UNIVERSITY PARK, PA. -Penn State women's volleyball teams have always had standouts. As one of the most storied programs in collegiate volleyball, the Nittany Lions have developed some of the nation's top talent in the game. This year's Penn State team is not without standouts, but if this past weekend is any indication, a balanced attack might be the best way for Penn State to find success.
The Nittany Lions swept the Penn State Invitational, playing some of their better volleyball this season on the way to straight set victories against Rhode Island, Howard and Clemson. Led by a balance of offensive fire power in all three matches, Penn State had at least two Nittany Lions with seven or more kills. In two matches (Clemson, Howard), the Nittany Lions had at least three with seven or more kills.
"When it comes to offense, we really wanted to move the ball around," setter Abby Detering said after Friday's match. "Simone [Lee] has been fantastic for us but we have so many good hitters that we don't lose much if we spread it around. That's my mentality going in to the games, is to try to open up and spread the ball around."
Lee has been the focal point of the Penn State offense throughout the first four weeks of the season, but the past couple of weeks, the emphasis on getting multiple arms involved has paid dividends for Penn State.
"I think Haleigh [Washington] and Heidi Thelen had a great match," head coach Russ Rose said after Saturday's match against Clemson. "Heidi has been taking some good swings and Haleigh had a very efficient match."
Thelen, a middle converted to right side, had 21 kills on .447 hitting in three matches this weekend, swinging with authority. Washington had 27 kills for the Nittany Lions and recorded a .610 hitting clip across the tournament.
The added emphasis on a balanced attack has fueled an early season rejuvenation for the Nittany Lions. After starting the season 2-3, the Nittany Lions regrouped with six straight wins. It hasn't just been the result that has been positive, but the energy and continued improvement from Penn State has been a breath of fresh air as well.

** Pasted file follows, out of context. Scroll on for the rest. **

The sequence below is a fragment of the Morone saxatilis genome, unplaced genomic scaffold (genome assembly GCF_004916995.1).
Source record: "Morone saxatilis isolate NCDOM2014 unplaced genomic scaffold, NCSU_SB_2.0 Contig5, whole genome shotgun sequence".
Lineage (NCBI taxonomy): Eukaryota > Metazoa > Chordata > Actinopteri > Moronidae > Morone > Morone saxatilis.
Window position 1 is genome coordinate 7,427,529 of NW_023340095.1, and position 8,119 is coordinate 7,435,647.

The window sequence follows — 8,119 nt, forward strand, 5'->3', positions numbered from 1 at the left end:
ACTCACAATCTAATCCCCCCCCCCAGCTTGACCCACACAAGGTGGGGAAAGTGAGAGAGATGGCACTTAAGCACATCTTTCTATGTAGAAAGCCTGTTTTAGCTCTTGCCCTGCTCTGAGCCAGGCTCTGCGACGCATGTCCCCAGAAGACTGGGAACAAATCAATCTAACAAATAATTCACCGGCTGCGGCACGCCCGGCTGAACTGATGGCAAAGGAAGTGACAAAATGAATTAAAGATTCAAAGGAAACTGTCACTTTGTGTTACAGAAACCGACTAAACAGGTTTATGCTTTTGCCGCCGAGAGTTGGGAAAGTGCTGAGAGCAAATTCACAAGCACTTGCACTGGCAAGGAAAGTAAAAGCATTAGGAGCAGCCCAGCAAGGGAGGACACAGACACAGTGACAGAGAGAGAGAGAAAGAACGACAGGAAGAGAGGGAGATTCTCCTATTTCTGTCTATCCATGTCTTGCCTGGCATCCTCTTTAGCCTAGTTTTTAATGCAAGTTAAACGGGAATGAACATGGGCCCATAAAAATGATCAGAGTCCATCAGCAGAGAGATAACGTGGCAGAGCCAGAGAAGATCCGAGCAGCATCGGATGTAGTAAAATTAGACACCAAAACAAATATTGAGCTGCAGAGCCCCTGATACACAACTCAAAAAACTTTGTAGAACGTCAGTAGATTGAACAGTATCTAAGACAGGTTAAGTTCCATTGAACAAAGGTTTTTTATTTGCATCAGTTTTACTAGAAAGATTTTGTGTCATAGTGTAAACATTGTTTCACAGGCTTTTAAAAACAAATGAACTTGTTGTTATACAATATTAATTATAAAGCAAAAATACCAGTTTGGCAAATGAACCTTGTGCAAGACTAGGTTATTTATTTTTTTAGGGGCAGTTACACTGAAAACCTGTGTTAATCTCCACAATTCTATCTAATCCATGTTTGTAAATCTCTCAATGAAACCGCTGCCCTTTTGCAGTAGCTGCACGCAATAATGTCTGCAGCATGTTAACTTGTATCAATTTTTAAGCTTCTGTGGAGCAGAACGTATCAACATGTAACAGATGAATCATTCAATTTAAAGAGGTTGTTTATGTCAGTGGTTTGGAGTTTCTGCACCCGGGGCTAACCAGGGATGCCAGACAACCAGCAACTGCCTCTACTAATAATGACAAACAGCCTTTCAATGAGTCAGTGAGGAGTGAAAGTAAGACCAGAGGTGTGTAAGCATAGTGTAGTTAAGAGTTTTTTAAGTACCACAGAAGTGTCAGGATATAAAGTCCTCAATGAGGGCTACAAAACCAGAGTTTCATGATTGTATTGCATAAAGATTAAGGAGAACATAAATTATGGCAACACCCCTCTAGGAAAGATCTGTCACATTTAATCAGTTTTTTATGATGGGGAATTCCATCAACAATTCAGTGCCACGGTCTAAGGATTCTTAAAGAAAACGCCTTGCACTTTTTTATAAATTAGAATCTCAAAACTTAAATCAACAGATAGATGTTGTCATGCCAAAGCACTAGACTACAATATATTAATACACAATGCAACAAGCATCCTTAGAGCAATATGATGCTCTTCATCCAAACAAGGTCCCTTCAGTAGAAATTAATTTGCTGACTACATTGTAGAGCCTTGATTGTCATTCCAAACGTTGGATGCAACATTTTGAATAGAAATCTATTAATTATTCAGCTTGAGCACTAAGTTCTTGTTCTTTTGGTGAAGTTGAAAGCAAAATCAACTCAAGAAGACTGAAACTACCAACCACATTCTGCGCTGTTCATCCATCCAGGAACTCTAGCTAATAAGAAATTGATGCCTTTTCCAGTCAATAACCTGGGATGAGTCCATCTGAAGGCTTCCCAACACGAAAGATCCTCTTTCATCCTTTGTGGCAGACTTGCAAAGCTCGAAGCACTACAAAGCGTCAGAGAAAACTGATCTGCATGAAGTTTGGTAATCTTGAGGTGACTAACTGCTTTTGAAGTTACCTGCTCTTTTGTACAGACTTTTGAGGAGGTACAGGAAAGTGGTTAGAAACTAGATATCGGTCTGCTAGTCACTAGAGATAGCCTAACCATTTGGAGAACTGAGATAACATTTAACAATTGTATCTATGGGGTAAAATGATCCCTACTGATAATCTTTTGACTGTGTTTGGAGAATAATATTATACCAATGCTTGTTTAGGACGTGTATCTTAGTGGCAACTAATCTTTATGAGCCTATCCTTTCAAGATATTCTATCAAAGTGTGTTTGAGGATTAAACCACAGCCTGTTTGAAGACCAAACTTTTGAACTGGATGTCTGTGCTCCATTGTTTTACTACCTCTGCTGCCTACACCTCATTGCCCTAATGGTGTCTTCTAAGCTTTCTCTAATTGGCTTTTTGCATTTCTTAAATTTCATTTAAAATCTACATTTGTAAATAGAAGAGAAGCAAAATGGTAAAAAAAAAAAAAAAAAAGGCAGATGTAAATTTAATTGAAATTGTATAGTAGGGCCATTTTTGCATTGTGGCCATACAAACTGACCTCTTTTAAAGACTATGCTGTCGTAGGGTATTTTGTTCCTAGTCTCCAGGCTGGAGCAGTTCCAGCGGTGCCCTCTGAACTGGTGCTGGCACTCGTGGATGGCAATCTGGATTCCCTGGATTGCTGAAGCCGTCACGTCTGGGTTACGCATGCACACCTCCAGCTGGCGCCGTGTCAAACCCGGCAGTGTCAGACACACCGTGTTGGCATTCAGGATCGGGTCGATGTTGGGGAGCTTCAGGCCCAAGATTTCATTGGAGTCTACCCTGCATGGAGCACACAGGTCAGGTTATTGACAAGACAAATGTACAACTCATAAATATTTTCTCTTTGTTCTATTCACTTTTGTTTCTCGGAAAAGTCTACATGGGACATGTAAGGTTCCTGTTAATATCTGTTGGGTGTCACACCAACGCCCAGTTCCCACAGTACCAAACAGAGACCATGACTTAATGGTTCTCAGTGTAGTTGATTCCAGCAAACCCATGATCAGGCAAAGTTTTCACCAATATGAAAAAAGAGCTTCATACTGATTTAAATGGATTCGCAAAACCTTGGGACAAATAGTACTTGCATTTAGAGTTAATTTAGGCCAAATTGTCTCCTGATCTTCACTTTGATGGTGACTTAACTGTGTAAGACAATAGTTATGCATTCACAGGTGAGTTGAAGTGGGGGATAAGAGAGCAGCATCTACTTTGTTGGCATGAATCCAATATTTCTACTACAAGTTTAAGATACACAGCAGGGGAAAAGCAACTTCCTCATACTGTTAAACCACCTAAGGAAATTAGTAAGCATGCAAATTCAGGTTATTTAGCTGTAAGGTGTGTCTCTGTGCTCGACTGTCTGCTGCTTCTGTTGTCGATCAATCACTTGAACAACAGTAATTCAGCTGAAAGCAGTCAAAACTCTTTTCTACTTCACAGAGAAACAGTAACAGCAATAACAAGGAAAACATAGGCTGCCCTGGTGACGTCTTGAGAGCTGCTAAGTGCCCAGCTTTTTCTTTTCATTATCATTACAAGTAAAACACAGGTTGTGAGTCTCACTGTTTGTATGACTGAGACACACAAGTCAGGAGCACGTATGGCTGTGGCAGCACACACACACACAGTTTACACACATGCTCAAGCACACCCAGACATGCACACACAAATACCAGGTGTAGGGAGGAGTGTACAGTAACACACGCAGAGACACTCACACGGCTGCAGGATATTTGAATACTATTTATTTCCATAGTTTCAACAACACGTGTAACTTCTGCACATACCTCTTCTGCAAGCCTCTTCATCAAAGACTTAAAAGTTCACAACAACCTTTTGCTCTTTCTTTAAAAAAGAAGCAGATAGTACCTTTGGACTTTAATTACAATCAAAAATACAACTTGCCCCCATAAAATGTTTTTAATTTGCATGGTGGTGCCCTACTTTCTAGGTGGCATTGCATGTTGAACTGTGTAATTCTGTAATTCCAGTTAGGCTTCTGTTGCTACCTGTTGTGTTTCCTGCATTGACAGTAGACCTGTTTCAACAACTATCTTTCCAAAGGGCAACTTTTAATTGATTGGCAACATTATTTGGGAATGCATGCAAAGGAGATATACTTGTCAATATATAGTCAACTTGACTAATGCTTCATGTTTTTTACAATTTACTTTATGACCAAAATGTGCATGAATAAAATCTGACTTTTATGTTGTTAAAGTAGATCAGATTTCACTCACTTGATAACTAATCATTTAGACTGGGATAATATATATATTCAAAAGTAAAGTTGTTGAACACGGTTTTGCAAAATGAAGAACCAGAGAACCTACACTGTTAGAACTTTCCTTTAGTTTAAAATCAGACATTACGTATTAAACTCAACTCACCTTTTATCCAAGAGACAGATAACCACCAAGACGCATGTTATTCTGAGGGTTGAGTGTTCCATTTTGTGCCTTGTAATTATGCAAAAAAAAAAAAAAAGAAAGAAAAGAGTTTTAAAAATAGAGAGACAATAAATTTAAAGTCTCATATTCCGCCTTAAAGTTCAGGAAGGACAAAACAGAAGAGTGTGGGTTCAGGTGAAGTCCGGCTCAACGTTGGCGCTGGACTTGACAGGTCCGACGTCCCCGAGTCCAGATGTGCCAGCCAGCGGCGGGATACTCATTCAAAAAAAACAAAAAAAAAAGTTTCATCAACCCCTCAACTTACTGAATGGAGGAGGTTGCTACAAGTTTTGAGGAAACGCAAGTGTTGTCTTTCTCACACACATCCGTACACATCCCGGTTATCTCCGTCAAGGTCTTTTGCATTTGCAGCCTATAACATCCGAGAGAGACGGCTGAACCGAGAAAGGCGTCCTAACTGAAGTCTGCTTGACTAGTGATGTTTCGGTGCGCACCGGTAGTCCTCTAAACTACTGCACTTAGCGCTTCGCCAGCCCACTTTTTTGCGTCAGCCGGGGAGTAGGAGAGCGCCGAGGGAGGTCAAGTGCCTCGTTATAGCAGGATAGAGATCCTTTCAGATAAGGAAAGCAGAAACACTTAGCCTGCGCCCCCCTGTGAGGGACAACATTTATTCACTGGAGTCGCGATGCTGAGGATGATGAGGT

"I thought the crowd was great and we had very good energy," Rose said following Saturday's match. "When we were 2-3 I didn't know how ready we would be to head into Big Ten play, but were playing better and we feel better about the way we have been playing. I'm pleased with where we are right now."
The Big Ten regular season will come in a hurry for Penn State as they have just a few days of rest before heading to Rutgers for their first conference match up. Though Penn State has improved, by the same token, the Big Ten will present a whole new challenge in terms of competition.
"We like where we are, but we can be better," Rose said. "I think the players understand that and want to be better as well."
With Big Ten play, comes a gauntlet of eight teams teams ranked in the top 25 nationally, including Penn State. Historically one of the best conferences in collegiate women's volleyball, Penn State will have to dig deep in the upcoming months.
"For the next 10 weeks we play two games a week that hold the same weight," said Rose. "It will be tough but we like where we are."
Penn State travels to Rutgers Wednesday, Sept. 21 with first serve scheduled for 7 p.m. in Piscataway, New Jersey.